It's always amusing to confess to some really bad decisions selling guns you wish you had today.Everyone on this board, I suspect, has done this at least once...maybe some of us more than once.
At least in my case, I'll plead young and stupid. Might even throw in a "I was trying to do the right and honorable thing".
My first gun (meaning it was mine) was a J.P.Sauer double purchased in 1959.At that time, Stoeger was importing them. I believe they called it a Model 8...double trigger, cheekpiece, swivels and Greener action. 12 gauge, M/F with 28" barrels.Case hardened receiver and some scroll work on the action.
I was 14 then.I had run a paper route for 3 years to save up 50% of the cost.That was the deal: I paid half and my Dad chipped in the other half.At the time, they sold for about $160.So 80 bucks , when you maybe made 2 bucks a week delivering 25 papers by bike over a 6 mile ride...and , of course, had to treat yourself once in a while to a malted for $.35, was motivated savings.Keep in mind that pre-64 Model 70s sold, if I remember correctly, for about $139...then.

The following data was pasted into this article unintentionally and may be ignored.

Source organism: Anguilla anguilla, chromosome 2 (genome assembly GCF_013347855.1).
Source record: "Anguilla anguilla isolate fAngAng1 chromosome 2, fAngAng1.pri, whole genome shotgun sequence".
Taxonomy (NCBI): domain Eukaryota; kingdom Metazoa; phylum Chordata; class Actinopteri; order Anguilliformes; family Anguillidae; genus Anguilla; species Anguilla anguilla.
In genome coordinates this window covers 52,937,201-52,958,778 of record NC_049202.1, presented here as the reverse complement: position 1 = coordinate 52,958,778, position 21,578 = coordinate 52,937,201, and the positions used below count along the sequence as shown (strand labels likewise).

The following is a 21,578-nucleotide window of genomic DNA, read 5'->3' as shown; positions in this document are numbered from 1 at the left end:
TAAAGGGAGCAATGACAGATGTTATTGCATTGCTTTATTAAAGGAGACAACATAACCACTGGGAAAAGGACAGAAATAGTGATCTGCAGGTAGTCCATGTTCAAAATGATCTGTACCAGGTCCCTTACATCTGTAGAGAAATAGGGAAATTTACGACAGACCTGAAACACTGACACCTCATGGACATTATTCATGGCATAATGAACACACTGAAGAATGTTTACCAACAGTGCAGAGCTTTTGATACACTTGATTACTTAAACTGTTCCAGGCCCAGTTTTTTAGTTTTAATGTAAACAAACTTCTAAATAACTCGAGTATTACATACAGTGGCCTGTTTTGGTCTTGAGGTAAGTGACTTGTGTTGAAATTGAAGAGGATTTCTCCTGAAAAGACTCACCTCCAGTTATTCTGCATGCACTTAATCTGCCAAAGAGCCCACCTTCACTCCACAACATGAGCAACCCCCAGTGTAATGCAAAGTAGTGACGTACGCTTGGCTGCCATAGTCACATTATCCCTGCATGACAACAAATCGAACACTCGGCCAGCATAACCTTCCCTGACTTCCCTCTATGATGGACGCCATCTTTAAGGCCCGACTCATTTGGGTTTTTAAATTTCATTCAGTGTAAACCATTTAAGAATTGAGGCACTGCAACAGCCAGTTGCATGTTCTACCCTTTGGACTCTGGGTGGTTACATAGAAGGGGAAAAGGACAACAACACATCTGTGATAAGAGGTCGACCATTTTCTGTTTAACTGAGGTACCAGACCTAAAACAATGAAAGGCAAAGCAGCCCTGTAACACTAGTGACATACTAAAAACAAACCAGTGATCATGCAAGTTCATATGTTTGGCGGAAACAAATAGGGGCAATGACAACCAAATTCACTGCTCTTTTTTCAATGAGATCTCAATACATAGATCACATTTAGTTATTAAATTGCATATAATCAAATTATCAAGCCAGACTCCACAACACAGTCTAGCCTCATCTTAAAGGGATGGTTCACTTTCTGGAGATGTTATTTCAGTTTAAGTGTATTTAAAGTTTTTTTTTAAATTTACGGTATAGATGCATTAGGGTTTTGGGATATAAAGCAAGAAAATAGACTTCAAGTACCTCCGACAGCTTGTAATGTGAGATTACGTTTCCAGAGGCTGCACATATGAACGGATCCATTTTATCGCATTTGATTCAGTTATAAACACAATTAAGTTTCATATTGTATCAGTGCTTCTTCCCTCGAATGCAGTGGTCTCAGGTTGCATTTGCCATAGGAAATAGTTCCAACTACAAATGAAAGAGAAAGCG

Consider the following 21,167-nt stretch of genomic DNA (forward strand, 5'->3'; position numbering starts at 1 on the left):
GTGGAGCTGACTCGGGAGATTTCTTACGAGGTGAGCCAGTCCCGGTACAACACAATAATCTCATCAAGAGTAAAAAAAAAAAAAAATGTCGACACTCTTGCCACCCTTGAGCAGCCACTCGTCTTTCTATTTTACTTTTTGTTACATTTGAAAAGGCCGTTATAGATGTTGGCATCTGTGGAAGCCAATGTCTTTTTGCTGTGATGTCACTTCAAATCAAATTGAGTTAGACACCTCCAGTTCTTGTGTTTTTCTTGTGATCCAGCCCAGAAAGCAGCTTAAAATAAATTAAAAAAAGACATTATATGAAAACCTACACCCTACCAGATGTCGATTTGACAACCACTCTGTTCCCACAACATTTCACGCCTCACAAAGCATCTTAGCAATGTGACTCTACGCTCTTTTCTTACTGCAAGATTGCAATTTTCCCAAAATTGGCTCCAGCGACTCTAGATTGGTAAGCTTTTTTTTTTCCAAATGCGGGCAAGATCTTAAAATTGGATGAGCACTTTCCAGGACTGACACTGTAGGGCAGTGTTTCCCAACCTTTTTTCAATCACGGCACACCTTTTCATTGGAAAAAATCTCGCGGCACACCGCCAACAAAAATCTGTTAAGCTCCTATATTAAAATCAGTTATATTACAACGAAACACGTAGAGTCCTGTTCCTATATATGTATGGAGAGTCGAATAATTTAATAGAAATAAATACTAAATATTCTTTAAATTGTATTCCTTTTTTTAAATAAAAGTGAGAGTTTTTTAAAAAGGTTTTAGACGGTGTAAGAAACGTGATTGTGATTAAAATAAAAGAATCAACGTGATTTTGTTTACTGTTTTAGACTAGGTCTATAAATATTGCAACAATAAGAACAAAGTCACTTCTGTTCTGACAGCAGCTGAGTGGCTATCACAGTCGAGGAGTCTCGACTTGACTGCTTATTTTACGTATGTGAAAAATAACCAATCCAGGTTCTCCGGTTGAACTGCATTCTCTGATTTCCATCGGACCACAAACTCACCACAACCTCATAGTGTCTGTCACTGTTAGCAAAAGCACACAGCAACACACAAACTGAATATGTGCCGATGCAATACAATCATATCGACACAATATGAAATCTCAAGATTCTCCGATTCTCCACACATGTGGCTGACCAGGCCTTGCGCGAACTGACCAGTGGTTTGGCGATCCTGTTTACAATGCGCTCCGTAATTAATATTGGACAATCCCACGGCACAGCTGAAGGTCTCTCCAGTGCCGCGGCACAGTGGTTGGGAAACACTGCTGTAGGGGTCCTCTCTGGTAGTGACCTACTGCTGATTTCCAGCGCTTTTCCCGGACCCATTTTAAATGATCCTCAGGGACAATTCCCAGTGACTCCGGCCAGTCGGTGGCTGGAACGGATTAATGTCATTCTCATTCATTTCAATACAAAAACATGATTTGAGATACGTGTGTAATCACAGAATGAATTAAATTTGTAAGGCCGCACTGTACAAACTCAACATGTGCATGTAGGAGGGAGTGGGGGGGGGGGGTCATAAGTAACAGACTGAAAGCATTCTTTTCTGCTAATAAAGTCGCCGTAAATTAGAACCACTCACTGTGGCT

So after I passed my Hunter Safety Course at 14...couldn't do it any earlier then in NJ...we went to Rockaway Sales and I walked out the proud owner of the Sauer.Back then, nobody had even heard of a 4473 or the other BS we deal with today.Cash and carry.
As you can imagine, that shotgun received the highest level of TLC.I doubt I even put a box of shells through it over several years...nobody back then wasted money on practice or claybirds.A box of shells could last several seasons, depending on where you hunted and what you saw.
Fast forward to 1968.I was in grad school at Cornell and about to get married.Living on a Fellowship for my Ph.D. of about $240 per month.And somehow...really don't remember,I had accumulated about $100 debt.Maybe books...not sure anymore.
So I felt duty bound to not get married being in debt.As I mentioned, young and stupid.So I needed to raise some cash...and quickly.
I took the Sauer up to a gun shop outside Ithaca.One of the old original shops that still had a pot belly stove for heat.The owner, probably in his late 50s...woolrich shirt and pants with suspenders...listened to my long sad tale of woe.
He looked over the Sauer...in 99%+, almost NIB condition...he hemmed and hawed...everyone knows the drill ...and allowed as to how he might be able to go a "hunert" on it.
So, like a lamb to slaughter,I said OK.
And I've regretted that day every since for almost 40 years.